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Old 12/07/12, 03:45 PM
Join Date: Dec 2010
Location: Central Oregon
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Don't feed any places on the skin where the skin is green. Other than that, the pigs will digest the peelings a lot better if the peelings are cooked.

The vitamins in potatoes are located in the skin, so that is the healthiest part of the potato.
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Old 12/07/12, 08:44 PM
Join Date: Sep 2011
Location: West Virginia
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You don't eat the peelings with the mashed taters?

Properly done, they're the tater version of "dirty rice"!
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Old 12/13/12, 12:51 PM
Join Date: Jul 2003
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We fed ours potato peelings with no problem, although never in huge quantities. The are rooting animals by nature.
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Old 12/13/12, 01:52 PM
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Walter Jeffries
Join Date: Jul 2004
Location: Mountains of Vermont, Zone 3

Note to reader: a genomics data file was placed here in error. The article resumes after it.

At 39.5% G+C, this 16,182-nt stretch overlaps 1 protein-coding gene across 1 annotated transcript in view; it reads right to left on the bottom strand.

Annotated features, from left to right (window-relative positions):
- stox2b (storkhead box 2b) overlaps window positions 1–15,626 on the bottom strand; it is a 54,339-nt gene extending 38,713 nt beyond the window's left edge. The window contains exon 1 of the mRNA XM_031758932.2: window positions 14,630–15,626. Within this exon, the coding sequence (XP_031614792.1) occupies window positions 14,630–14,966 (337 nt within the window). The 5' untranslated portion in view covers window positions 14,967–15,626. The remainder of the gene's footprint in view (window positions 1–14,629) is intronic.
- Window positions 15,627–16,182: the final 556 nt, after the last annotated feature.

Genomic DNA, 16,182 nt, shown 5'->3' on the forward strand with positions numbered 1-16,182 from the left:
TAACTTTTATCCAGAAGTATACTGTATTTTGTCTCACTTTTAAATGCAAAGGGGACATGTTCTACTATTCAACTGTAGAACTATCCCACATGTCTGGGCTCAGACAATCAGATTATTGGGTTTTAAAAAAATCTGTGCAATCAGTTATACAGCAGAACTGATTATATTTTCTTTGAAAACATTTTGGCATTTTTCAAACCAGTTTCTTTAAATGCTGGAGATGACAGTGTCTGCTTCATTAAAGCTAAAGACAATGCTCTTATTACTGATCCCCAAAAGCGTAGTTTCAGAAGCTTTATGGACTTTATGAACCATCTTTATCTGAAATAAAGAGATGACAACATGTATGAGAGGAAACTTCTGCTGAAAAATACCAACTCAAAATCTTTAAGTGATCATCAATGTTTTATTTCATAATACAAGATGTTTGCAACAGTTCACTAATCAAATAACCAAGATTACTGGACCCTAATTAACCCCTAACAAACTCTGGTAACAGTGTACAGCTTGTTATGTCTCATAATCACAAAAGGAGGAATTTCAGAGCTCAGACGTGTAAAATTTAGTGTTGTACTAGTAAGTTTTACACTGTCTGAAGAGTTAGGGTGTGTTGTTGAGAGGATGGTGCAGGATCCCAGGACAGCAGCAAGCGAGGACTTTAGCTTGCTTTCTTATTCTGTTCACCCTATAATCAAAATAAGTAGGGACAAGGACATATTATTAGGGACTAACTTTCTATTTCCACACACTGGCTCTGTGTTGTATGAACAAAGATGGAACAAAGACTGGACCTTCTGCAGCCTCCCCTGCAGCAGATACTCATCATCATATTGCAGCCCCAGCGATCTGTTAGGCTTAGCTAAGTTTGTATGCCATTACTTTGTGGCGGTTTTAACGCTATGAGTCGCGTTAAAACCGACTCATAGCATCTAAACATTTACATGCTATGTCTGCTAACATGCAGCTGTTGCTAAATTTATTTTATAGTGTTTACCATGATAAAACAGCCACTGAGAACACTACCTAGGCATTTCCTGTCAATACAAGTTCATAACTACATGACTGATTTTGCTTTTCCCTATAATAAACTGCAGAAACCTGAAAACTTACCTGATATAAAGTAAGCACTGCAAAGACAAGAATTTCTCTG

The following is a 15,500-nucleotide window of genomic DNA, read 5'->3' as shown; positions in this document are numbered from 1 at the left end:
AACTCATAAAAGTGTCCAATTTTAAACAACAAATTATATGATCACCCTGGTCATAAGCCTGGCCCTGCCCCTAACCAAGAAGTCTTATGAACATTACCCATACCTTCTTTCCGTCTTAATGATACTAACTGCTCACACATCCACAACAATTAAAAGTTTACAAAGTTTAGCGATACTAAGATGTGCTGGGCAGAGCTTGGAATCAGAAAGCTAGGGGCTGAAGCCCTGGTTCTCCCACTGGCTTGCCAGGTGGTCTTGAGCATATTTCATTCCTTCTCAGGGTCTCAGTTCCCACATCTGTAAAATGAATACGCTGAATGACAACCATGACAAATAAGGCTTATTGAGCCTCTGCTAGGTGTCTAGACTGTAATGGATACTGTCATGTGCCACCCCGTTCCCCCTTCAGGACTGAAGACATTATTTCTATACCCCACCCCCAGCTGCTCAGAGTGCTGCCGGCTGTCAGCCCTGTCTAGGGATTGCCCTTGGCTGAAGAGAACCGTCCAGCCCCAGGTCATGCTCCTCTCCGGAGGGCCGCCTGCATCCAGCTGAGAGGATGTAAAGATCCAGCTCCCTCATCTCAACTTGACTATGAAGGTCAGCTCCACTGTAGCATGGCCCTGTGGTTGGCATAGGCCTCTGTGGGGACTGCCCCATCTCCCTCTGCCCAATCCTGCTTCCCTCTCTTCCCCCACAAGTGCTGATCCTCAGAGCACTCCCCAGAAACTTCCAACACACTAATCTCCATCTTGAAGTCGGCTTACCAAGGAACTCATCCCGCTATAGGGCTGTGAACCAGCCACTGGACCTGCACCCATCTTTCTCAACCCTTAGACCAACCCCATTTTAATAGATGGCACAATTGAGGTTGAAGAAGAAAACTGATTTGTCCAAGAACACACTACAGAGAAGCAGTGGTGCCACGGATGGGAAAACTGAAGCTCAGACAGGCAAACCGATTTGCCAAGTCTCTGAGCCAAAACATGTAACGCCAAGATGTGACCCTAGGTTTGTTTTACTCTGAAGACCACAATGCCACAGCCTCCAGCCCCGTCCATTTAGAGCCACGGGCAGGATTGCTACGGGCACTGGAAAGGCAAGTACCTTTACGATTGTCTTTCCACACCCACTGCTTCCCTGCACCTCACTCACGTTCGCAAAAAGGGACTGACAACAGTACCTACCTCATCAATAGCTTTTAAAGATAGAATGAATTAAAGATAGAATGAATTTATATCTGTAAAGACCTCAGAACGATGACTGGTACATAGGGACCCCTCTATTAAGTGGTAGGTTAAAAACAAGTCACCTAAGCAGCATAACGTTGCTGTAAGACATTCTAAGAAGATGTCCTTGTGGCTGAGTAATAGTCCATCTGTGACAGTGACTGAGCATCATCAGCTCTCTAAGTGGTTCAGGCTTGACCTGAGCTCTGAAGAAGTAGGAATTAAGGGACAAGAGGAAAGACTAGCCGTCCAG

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Originally Posted by oregon woodsmok View Post
Don't feed any places on the skin where the skin is green.
I've heard this many times. So two days ago we did an experiment. My wife cooked up a batch of very green potatoes. She, one of our sons and our daughter at the green potatoes (boiled). Our other son and I abstained. And the results? We all felt fine since. So apparently those very green potatoes were not a problem. Makes me wonder if this is more of a myth than anything else. There are a lot of things that are called poisonous that you have to eat in huge quantities to have any problem.
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Old 12/13/12, 02:01 PM
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Location: West By God Virginnie
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You don't want to eat the green parts raw.. you can eat them cooked though. It removes the toxins..
Never let your fear decide your fate!
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Old 12/13/12, 02:30 PM
Join Date: Sep 2009
Location: Tennessee
Posts: 667
Green parts of potatoes DO CONTAIN SOLANINE- a known poison. Because you fed it to your kids and they didn't die only proves you're a little less than cautious, to say the least. I'd never feed my young anything that even MIGHT be bad for them.
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Old 12/13/12, 05:00 PM
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Walter Jeffries
Join Date: Jul 2004
Location: Mountains of Vermont, Zone 3